Thus, acidifying endolysosomes could enhance HIV-1 Tat degradation in endolysosomes, preventing Tat escape from endolysosomes and blocking subsequent activation of HIV-1 LTR in the nucleus. The acidic endolysosome luminal pH is maintained by the electrogenic pumping of protons by vacuolar-ATPase (v-ATPase) in conjunction with chloride and other ions36,37. Others and we have found that activating endolysosome-resident transient receptor potential mucolipin 1 channel (TRPML1) channels with the agonist ML-SA1 resulted in endolysosome acidification38,39. In the present studies, we determined the involvement of TRPML1 and the big conductance Ca2+-activated potassium (BK) channel in regulating endolysosome pH, as well as extracellular Tat-mediated HIV-1 LTR transactivation and cellular degradation of extracellularly added Tat. TRPML1 and BK channel activation acidified endolysosomes, enhanced cellular degradation of extracellularly added Tat, and restricted Tat-mediated HIV-1 LTR transactivation. Thus, TRPML1 and BK channels might be targeted therapeutically to prevent re-activation of latent HIV-1 infection, and to decrease the prevalence and severity of HIV-1 associated neurocognitive disorders and other HIV-1 comorbidities.
Activating TRPML1 with ML-SA1 acidifies endolysosomes and restricts Tat-mediated HIV-1 LTR transactivation
Endolysosome pH is largely maintained by v-ATPases that pump protons into endolysosomes; v-ATPase activity is regulated by ions including chloride and calcium36,37. Recent studies have shown that ML-SA1 activation of TRPML1, a cation channel residing on endolysosomes, decreases endolysosome pH38,39,40. Accordingly, it was important for us to first confirm using U87MG cells the extent to which ML-SA1 affects endolysosome pH. The concentration of 20 μM was used because at this concentration ML-SA1 protects against lysosomal lipid accumulation in Niemann-Pick type C40 and clears intraneuronal accumulation of amyloid beta38,39. We found that ML-SA1 (20 μM) decreased significantly (p < 0.001) endolysosome pH by about 0.15 pH units (Fig. 1A); a decrease in pH that represents a 20–30% increase in proton concentration. ML-SA1 (20 μM) also blunted significantly (p < 0.001) chloroquine-induced increases in endolysosome pH (Fig. 1B). And finally, ML-SA1 (20 μM) restricted significantly (p < 0.05) Tat-mediated HIV-1 LTR transactivation in the presence of 100 μM of chloroquine (Fig. 1C).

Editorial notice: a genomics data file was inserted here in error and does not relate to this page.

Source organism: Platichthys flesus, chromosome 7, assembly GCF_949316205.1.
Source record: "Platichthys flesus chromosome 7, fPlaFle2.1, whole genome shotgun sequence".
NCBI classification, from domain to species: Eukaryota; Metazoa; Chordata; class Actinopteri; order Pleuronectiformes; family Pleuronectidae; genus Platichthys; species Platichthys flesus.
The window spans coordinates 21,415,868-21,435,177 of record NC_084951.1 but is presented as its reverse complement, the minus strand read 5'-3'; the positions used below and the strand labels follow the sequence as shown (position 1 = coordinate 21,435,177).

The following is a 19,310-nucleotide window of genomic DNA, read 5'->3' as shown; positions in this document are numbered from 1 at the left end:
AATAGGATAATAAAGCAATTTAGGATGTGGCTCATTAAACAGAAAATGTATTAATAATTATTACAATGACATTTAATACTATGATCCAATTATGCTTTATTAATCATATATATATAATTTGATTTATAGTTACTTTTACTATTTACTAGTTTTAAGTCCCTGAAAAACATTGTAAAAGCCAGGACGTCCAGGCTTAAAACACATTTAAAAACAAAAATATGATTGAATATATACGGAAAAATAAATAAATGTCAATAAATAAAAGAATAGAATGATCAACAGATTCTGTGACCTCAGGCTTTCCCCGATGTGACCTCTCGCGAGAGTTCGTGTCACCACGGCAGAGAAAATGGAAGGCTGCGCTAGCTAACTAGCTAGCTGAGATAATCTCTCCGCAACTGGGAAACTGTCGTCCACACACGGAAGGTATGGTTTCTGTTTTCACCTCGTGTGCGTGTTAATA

TRPML-1 knockdown prevents ML-SA1’s effects on Tat mediated HIV-1 LTR transactivation
We next determined the specificity of ML-SA1’s actions by determining the effects of TRPML1 knockdown on Tat-mediated HIV-1 LTR transactivation. Using shRNA and selection pressure methods, we generated stable TRPML1 knockdown cells. As confirmed by immunoblotting, TRPML1 shRNA significantly (p < 0.001) decreased protein levels of TRPML1 (Fig. 2A and Supplementary Fig. S1). We next determined the extent to which TRPML1 knockdown affected endolysosome pH; TRPML1 knockdown by itself did not affect baseline endolysosome pH (data not shown) but did significantly (p < 0.001) attenuate ML-SA1-induced decreases in endolysosome pH (Fig. 2B). We also demonstrated that TRPML1 knockdown decreased significantly (p < 0.001) ML-SA1-induced increases in intracellular free calcium under calcium-free conditions (Fig. 2C). And, finally, we found that TRPML1 knockdown by itself did not significantly affect Tat-mediated LTR transactivation but did significantly (p < 0.05) block ML-SA1-induced reductions in Tat-mediated LTR transactivation (Fig. 2D).
BK channel involvement in the action of ML-SA1 in restricting Tat-mediated HIV-1 LTR transactivation
Next, we explored underlying mechanisms whereby activating TRPML1 restricts Tat-mediated LTR transactivation. Because calcium release through TRPML1 channels activates BK channels41,42, we determined next the involvement of BK channels in ML-SA1-induced acidification of endolysosomes and reduction in Tat-mediated LTR transactivation. Using immunostaining methods, we demonstrated that BK channels co-localized with LAMP1 and TRPML-1 with similar Pearson’s correlation coefficients (Fig. 3A). Using a pharmacological approach, we then determined the extent to which blocking BK channels affected ML-SA1’s effects on Tat-mediated LTR transactivation. Blocking BK channels with penitrem A (1 μM) reversed significantly (p < 0.01) the restrictive effects of ML-SA1 (p < 0.01) on Tat-mediated LTR transactivation (Fig. 3B). To further determine the involvement of BK channels we used a selective activator of BK channels, NS1619, and found that NS1619 (20 μM) significantly (p < 0.001) acidified endolysosome pH (Fig. 4A) and attenuated significantly (p < 0.001) chloroquine-induced increases in endolysosome pH (Fig. 4B). And finally, NS1619 decreased significantly (p < 0.05) Tat-mediated HIV-1 LTR transactivation in the presence of 100 μM of chloroquine (Fig. 4C). Together, these findings indicate that BK channels are involved in ML-SA1-induced acidification of endolysosomes and reduction in Tat-mediated LTR transactivation.